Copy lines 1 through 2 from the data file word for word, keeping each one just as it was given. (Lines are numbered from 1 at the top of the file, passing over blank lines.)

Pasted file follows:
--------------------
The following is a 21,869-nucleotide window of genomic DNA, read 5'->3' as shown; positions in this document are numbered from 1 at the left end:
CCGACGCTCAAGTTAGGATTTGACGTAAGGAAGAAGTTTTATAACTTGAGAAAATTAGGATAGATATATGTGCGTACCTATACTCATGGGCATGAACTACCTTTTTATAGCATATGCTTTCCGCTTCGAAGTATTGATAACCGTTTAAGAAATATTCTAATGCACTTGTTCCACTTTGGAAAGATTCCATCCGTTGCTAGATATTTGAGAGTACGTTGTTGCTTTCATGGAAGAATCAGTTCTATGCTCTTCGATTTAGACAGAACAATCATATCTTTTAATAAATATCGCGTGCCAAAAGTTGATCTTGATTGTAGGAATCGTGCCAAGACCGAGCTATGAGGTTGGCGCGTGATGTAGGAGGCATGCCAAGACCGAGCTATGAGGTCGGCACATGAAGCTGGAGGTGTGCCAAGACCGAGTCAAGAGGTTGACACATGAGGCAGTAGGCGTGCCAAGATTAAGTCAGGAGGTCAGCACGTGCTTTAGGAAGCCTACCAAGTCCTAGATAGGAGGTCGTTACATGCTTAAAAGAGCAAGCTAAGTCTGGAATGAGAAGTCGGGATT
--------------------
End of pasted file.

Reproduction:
The following is a 21,869-nucleotide window of genomic DNA, read 5'->3' as shown; positions in this document are numbered from 1 at the left end:
CCGACGCTCAAGTTAGGATTTGACGTAAGGAAGAAGTTTTATAACTTGAGAAAATTAGGATAGATATATGTGCGTACCTATACTCATGGGCATGAACTACCTTTTTATAGCATATGCTTTCCGCTTCGAAGTATTGATAACCGTTTAAGAAATATTCTAATGCACTTGTTCCACTTTGGAAAGATTCCATCCGTTGCTAGATATTTGAGAGTACGTTGTTGCTTTCATGGAAGAATCAGTTCTATGCTCTTCGATTTAGACAGAACAATCATATCTTTTAATAAATATCGCGTGCCAAAAGTTGATCTTGATTGTAGGAATCGTGCCAAGACCGAGCTATGAGGTTGGCGCGTGATGTAGGAGGCATGCCAAGACCGAGCTATGAGGTCGGCACATGAAGCTGGAGGTGTGCCAAGACCGAGTCAAGAGGTTGACACATGAGGCAGTAGGCGTGCCAAGATTAAGTCAGGAGGTCAGCACGTGCTTTAGGAAGCCTACCAAGTCCTAGATAGGAGGTCGTTACATGCTTAAAAGAGCAAGCTAAGTCTGGAATGAGAAGTCGGGATT